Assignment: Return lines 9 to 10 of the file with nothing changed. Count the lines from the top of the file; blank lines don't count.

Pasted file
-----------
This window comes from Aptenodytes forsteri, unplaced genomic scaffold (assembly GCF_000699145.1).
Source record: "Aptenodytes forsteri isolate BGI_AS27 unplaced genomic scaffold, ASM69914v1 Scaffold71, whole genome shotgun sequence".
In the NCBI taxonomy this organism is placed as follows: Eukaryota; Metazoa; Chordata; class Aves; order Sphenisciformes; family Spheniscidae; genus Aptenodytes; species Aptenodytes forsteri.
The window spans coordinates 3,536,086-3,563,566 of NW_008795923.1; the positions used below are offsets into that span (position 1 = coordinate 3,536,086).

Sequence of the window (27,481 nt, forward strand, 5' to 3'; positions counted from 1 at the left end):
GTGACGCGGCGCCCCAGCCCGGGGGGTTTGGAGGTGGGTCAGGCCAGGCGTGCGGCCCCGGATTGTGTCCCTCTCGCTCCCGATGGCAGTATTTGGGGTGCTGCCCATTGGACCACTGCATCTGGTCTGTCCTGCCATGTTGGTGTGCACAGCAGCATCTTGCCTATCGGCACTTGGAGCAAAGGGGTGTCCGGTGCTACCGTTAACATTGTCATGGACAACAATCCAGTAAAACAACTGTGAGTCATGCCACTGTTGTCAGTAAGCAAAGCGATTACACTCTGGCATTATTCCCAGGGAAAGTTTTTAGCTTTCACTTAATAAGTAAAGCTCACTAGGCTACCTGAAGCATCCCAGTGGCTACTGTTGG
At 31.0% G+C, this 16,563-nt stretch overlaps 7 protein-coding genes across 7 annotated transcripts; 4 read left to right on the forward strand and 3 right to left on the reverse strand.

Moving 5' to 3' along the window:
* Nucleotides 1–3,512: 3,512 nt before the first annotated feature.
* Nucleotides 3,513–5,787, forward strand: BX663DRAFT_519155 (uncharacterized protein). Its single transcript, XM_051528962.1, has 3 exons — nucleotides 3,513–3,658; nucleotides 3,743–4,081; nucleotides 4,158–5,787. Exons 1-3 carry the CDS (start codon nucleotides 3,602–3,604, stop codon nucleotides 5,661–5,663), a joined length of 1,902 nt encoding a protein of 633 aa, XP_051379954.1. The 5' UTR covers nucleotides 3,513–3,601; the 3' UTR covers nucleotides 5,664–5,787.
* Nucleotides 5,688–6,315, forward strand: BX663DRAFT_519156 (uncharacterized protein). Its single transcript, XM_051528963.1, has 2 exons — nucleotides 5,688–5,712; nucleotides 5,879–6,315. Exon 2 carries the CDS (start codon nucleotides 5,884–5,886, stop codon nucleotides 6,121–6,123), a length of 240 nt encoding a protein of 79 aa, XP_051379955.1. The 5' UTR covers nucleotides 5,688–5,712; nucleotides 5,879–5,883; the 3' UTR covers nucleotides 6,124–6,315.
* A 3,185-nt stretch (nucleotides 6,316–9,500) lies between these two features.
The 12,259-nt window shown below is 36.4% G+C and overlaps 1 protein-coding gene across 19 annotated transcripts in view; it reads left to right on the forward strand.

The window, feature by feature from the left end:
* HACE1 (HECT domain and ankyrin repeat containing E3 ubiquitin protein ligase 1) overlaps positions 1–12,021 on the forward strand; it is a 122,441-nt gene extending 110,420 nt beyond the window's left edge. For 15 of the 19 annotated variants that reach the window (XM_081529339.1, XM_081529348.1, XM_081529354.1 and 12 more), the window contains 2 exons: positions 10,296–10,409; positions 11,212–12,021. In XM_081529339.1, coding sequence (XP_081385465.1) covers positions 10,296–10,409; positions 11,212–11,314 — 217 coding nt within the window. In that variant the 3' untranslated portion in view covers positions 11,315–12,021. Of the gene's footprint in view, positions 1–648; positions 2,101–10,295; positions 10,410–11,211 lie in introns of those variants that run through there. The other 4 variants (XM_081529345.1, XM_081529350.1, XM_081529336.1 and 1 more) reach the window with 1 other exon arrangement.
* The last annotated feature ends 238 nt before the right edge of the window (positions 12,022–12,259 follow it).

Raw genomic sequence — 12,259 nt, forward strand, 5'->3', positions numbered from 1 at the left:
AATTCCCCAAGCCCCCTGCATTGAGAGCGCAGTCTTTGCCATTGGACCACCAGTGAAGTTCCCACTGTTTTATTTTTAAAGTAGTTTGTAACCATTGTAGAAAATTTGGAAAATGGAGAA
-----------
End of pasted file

* Nucleotides 1–3,512: 3,512 nt before the first annotated feature.
* Nucleotides 3,513–5,787, forward strand: BX663DRAFT_519155 (uncharacterized protein). Its single transcript, XM_051528962.1, has 3 exons — nucleotides 3,513–3,658; nucleotides 3,743–4,081; nucleotides 4,158–5,787. Exons 1-3 carry the CDS (start codon nucleotides 3,602–3,604, stop codon nucleotides 5,661–5,663), a joined length of 1,902 nt encoding a protein of 633 aa, XP_051379954.1. The 5' UTR covers nucleotides 3,513–3,601; the 3' UTR covers nucleotides 5,664–5,787.